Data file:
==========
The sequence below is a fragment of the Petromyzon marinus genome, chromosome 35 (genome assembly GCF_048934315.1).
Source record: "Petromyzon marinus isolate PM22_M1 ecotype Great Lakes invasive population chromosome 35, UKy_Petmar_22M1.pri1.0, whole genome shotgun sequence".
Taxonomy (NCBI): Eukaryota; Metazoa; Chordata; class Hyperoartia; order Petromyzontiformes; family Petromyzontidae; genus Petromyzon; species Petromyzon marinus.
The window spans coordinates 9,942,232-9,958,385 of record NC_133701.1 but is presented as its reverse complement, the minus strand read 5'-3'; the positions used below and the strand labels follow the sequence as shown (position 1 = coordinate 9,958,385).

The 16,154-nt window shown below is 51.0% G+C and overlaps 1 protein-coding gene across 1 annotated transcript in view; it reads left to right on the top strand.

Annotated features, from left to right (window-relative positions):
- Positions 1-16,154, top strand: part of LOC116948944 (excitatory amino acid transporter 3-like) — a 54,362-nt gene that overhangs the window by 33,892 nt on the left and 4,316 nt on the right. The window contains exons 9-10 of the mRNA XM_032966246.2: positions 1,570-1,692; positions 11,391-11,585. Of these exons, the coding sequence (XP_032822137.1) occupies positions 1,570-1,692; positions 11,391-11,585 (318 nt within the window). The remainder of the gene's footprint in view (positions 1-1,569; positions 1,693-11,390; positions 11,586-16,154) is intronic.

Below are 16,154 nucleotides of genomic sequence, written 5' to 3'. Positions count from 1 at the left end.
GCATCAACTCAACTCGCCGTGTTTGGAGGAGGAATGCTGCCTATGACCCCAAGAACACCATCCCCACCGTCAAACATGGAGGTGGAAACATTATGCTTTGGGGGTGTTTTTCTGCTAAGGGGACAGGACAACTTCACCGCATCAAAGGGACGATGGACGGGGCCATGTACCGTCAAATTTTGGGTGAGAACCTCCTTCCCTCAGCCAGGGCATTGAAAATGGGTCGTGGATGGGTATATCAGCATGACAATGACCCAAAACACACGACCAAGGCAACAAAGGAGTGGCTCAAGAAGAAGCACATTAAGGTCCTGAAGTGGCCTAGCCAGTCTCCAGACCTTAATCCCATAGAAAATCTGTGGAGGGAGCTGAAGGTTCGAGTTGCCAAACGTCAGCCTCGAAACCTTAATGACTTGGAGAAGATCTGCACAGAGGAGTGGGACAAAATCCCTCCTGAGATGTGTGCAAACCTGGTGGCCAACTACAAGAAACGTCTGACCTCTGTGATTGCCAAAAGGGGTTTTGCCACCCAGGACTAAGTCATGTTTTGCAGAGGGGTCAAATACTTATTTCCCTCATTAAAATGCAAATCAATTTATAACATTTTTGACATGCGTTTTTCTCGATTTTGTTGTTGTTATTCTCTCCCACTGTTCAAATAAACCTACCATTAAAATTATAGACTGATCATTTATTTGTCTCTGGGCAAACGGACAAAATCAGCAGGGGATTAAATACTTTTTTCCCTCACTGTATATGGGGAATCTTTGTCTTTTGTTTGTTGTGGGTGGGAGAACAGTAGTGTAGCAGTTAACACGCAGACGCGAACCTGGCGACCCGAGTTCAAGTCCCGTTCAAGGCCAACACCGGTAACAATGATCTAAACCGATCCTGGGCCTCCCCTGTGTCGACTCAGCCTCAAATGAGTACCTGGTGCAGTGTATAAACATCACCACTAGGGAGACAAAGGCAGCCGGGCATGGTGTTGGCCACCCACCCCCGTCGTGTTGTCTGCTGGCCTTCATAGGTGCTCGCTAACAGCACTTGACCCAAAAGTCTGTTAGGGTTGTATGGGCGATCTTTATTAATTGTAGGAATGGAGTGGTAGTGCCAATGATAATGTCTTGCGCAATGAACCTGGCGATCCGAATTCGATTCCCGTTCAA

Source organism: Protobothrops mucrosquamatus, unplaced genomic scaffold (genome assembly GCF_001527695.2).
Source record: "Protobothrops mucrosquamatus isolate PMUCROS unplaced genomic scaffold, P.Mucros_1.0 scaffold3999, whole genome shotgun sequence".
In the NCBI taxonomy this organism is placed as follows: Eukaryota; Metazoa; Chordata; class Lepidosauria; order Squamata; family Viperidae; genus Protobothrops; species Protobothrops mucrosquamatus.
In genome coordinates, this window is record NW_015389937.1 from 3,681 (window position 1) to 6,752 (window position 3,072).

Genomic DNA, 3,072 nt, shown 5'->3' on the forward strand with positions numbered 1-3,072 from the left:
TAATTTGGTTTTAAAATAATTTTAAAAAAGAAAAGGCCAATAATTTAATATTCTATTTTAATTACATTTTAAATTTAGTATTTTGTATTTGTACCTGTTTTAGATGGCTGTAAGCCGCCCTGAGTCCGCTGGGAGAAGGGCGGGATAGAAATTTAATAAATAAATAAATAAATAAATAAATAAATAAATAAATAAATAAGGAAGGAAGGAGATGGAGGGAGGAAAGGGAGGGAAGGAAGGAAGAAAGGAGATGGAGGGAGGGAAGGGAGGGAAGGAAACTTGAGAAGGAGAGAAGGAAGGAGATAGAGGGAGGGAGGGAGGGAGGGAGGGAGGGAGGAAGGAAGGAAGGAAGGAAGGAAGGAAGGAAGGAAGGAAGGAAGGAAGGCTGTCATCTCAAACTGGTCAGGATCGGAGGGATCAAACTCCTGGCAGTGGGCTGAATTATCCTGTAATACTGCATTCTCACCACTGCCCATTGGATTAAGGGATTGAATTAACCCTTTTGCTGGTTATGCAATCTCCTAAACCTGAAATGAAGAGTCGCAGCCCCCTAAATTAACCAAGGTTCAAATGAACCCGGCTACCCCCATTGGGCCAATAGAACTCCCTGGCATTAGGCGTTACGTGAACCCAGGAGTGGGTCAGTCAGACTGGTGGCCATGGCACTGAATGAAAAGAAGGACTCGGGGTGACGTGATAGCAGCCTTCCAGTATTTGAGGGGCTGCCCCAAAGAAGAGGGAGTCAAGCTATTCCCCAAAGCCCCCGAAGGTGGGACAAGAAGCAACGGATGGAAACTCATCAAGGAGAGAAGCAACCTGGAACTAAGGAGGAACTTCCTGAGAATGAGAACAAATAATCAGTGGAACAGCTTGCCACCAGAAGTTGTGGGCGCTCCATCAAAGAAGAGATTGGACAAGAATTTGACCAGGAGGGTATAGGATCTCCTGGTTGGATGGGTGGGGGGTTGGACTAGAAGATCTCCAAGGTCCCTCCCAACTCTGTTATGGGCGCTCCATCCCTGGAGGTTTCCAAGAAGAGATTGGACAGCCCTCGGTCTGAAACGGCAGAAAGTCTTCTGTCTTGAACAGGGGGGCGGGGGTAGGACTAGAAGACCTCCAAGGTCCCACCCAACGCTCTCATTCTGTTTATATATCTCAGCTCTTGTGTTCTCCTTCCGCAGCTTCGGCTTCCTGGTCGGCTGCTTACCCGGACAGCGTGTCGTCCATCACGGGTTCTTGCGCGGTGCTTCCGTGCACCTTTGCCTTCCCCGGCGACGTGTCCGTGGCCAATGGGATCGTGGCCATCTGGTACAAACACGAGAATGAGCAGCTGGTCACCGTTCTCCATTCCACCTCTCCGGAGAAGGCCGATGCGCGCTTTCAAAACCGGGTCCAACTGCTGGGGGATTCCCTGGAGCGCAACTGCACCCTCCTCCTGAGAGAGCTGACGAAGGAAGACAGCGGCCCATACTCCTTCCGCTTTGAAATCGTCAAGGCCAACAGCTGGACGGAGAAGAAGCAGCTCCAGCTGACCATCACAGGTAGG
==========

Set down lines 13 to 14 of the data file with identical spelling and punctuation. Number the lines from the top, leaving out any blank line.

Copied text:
In genome coordinates, this window is record NW_015389937.1 from 3,681 (window position 1) to 6,752 (window position 3,072).

Genomic DNA, 3,072 nt, shown 5'->3' on the forward strand with positions numbered 1-3,072 from the left: